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On your bike: The newest technology in the cycling world

Cycling is a great way to stay fit. Many governments and city councils have moved towards turning city centres into more cycle friendly locations. Residents and tourists can navigate their way through the city streets to get to work or to simply observe the sights and sounds of the city they are in.

Traditionally this would be done on a run of the mill push bike. However, new technology that is being created throughout the world will mean that the days of the push bike could well and truly be numbered.  A lot of the technology that is being developed is gearing towards the area of hybrid transport.

An example of this can be seen at the American college MIT at their SENSEable City Lab.  They have been developing and have recently designed the Copenhagen Wheel. Essentially this is a wireless device that can be adapted to a bicycle to instantly transform it into an electronic hybrid.

The wheel operates by storing the energy being exerted by the rider when on flat ground and then stores it into a battery which the rider can use later on if they require a break from pedalling.  This also means that if the cyclist is travelling over difficult terrain or going uphill that they can use the energy stored to go onto a sort of auto pilot mode.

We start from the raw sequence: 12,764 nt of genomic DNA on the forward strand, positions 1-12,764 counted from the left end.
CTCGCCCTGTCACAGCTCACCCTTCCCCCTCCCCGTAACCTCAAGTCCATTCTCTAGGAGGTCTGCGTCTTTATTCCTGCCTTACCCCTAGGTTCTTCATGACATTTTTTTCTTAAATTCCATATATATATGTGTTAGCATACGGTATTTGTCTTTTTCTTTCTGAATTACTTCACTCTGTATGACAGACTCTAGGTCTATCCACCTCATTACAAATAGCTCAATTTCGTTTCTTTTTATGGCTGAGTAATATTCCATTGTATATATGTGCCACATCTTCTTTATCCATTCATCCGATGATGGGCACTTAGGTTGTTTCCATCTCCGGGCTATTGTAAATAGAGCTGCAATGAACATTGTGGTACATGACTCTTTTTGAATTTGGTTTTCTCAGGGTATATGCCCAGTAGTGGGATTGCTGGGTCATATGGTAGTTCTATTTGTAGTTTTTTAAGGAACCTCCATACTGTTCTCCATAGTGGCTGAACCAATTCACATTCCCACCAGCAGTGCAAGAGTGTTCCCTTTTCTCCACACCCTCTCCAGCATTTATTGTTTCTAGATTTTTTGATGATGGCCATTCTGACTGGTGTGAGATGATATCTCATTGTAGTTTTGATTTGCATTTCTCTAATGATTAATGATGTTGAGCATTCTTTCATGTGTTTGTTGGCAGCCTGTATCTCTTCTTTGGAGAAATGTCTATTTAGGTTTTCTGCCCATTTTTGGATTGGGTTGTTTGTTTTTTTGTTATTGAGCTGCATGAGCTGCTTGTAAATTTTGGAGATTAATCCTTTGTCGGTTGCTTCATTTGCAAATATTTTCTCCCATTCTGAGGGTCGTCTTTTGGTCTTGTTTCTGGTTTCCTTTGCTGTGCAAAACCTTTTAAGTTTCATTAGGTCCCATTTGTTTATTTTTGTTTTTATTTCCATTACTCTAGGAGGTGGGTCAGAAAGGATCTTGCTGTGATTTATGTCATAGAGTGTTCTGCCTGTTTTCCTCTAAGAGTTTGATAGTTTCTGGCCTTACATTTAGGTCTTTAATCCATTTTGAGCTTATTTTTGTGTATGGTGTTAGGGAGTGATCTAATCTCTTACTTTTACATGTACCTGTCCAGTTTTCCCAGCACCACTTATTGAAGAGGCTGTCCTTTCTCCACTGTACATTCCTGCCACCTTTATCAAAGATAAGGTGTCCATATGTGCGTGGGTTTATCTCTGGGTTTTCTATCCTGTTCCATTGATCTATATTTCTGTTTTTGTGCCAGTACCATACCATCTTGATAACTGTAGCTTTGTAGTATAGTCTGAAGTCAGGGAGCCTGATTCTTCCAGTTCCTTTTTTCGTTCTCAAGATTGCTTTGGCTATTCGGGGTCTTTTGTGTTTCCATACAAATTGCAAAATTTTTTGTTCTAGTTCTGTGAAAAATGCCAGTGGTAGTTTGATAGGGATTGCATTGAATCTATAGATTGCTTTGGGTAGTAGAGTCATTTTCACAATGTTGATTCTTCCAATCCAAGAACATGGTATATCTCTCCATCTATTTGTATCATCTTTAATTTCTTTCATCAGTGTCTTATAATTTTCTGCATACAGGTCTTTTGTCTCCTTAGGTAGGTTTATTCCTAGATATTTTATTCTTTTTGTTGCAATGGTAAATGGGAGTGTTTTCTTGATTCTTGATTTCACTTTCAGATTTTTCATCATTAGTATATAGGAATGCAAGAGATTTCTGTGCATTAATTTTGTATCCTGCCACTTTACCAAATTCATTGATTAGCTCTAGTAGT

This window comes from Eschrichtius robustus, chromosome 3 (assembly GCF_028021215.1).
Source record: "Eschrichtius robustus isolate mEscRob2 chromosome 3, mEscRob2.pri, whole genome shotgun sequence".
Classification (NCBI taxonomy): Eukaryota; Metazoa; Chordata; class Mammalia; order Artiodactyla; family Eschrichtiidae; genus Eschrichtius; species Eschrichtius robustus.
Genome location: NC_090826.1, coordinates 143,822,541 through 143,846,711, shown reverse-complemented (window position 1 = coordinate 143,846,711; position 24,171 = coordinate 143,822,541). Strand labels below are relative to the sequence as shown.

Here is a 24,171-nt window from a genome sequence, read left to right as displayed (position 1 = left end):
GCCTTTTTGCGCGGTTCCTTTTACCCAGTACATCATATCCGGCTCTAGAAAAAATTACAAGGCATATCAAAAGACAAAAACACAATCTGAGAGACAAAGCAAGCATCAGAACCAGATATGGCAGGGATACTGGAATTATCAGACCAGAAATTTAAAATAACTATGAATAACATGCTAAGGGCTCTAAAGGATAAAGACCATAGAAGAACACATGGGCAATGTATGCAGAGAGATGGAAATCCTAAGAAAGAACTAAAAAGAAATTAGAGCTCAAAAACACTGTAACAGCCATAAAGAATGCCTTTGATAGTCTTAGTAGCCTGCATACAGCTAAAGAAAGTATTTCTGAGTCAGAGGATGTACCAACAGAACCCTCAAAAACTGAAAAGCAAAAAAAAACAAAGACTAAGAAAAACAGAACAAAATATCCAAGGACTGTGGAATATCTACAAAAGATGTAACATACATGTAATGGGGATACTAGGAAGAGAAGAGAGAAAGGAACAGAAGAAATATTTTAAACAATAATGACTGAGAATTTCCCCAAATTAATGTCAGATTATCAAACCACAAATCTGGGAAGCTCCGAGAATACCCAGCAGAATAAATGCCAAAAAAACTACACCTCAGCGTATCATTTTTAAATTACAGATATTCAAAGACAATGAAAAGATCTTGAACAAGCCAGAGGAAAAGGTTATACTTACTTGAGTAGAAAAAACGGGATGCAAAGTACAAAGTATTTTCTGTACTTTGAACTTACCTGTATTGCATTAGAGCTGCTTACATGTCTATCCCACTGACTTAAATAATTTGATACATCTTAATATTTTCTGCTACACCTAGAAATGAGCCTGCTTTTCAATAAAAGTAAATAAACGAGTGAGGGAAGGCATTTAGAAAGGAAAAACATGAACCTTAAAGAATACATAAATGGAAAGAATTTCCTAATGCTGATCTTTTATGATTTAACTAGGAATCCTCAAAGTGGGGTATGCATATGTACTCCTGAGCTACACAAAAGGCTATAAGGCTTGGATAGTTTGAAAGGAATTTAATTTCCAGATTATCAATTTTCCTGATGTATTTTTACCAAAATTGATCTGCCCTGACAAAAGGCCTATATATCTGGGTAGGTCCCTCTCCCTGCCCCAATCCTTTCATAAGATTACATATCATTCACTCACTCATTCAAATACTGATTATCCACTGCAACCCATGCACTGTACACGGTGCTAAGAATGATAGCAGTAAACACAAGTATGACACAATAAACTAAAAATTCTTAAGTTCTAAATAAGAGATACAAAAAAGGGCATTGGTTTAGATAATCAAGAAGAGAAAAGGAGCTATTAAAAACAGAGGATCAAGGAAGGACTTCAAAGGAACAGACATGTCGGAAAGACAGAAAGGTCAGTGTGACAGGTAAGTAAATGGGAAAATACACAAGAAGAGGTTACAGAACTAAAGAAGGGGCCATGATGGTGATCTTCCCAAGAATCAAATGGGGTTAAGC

This device is even more impressive due to the fact that it possesses a sensor that is capable of registering the cyclists riding style and is capable of anticipating the road conditions ahead and can be controlled by a Smartphone app.

Believe it or not another example of where bicycle technology is going comes in the form of the Aerofex “Hover Bike.”  The Californian based technology company have been working on this bike for some time and it essentially uses ducted fans under the bike to hover off the ground and it can float up to 15 feet off the ground.  Aerofex believe that they will have a production model available in the next few years.

A physics student from Brighton University in England has probably invented the most practical invention when it comes to cycling technology. A major problem for cyclists is constantly having to be on the lookout for oncoming traffic and also how to remain visible on the road. The ne “Blaze” device is a lamp that cyclists mount to the front of their bike that can project a green laser image 5 meters in front of the bike to alert oncoming traffic that a cyclist is approaching.


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